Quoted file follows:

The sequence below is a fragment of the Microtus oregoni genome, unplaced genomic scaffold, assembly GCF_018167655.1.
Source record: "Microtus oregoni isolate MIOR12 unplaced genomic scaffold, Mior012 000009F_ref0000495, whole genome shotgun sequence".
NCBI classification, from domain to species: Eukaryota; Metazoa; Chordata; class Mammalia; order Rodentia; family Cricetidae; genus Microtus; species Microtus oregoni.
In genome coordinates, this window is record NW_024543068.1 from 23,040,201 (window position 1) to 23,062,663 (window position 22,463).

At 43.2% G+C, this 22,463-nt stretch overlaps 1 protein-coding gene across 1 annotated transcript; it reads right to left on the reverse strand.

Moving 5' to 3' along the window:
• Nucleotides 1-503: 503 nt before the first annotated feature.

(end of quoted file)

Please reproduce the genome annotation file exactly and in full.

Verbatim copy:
The sequence below is a fragment of the Microtus oregoni genome, unplaced genomic scaffold, assembly GCF_018167655.1.
Source record: "Microtus oregoni isolate MIOR12 unplaced genomic scaffold, Mior012 000009F_ref0000495, whole genome shotgun sequence".
NCBI classification, from domain to species: Eukaryota; Metazoa; Chordata; class Mammalia; order Rodentia; family Cricetidae; genus Microtus; species Microtus oregoni.
In genome coordinates, this window is record NW_024543068.1 from 23,040,201 (window position 1) to 23,062,663 (window position 22,463).

At 43.2% G+C, this 22,463-nt stretch overlaps 1 protein-coding gene across 1 annotated transcript; it reads right to left on the reverse strand.

Moving 5' to 3' along the window:
• Nucleotides 1-503: 503 nt before the first annotated feature.